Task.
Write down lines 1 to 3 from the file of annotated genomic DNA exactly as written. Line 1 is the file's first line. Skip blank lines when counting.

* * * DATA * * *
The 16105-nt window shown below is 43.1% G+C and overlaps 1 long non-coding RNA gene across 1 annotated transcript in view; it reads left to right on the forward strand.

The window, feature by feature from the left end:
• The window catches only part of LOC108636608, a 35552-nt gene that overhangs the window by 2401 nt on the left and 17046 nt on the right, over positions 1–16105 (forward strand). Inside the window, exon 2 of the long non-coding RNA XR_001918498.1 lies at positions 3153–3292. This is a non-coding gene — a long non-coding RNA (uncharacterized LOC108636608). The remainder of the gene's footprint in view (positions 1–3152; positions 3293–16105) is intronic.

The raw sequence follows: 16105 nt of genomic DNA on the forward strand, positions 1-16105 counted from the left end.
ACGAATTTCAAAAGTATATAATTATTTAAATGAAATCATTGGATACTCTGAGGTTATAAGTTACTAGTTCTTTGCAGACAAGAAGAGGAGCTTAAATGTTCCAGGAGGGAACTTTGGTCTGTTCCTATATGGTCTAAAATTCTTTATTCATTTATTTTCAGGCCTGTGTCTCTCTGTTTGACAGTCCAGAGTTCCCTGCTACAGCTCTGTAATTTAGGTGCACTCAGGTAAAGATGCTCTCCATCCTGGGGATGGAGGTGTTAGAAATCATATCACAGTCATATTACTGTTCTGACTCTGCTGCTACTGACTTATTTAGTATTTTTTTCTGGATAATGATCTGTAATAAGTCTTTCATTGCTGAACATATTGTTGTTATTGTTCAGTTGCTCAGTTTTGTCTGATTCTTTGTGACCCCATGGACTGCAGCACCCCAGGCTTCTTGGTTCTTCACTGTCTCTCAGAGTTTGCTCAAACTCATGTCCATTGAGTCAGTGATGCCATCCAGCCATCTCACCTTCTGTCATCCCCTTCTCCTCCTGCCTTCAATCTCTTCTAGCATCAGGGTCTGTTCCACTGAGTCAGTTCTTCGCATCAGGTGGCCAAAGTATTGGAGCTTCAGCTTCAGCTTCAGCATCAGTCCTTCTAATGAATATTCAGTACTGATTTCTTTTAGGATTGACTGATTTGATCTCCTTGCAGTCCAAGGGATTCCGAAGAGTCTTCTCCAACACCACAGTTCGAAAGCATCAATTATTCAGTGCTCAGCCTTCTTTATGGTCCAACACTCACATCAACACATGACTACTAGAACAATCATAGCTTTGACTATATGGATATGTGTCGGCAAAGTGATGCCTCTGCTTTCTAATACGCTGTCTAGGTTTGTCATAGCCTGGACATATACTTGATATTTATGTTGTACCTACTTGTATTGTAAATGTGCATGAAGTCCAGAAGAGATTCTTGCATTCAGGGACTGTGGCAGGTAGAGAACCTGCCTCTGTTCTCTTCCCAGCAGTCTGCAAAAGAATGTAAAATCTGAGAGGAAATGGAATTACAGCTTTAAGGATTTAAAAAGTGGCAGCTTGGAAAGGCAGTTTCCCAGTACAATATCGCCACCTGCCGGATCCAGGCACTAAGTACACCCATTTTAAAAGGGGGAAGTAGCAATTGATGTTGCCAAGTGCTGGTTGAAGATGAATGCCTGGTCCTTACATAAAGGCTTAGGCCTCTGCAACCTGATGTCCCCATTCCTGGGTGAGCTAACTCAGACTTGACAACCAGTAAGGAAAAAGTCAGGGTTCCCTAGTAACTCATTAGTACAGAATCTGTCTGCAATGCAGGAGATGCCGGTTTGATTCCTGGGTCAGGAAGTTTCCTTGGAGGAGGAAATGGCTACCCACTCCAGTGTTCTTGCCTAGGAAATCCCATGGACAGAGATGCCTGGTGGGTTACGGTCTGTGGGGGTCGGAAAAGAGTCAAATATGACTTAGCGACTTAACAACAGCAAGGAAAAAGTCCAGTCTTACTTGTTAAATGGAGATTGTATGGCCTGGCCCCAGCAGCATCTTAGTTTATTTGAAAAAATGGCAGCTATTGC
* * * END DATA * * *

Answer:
The 16105-nt window shown below is 43.1% G+C and overlaps 1 long non-coding RNA gene across 1 annotated transcript in view; it reads left to right on the forward strand.

The window, feature by feature from the left end:
• The window catches only part of LOC108636608, a 35552-nt gene that overhangs the window by 2401 nt on the left and 17046 nt on the right, over positions 1–16105 (forward strand). Inside the window, exon 2 of the long non-coding RNA XR_001918498.1 lies at positions 3153–3292. This is a non-coding gene — a long non-coding RNA (uncharacterized LOC108636608). The remainder of the gene's footprint in view (positions 1–3152; positions 3293–16105) is intronic.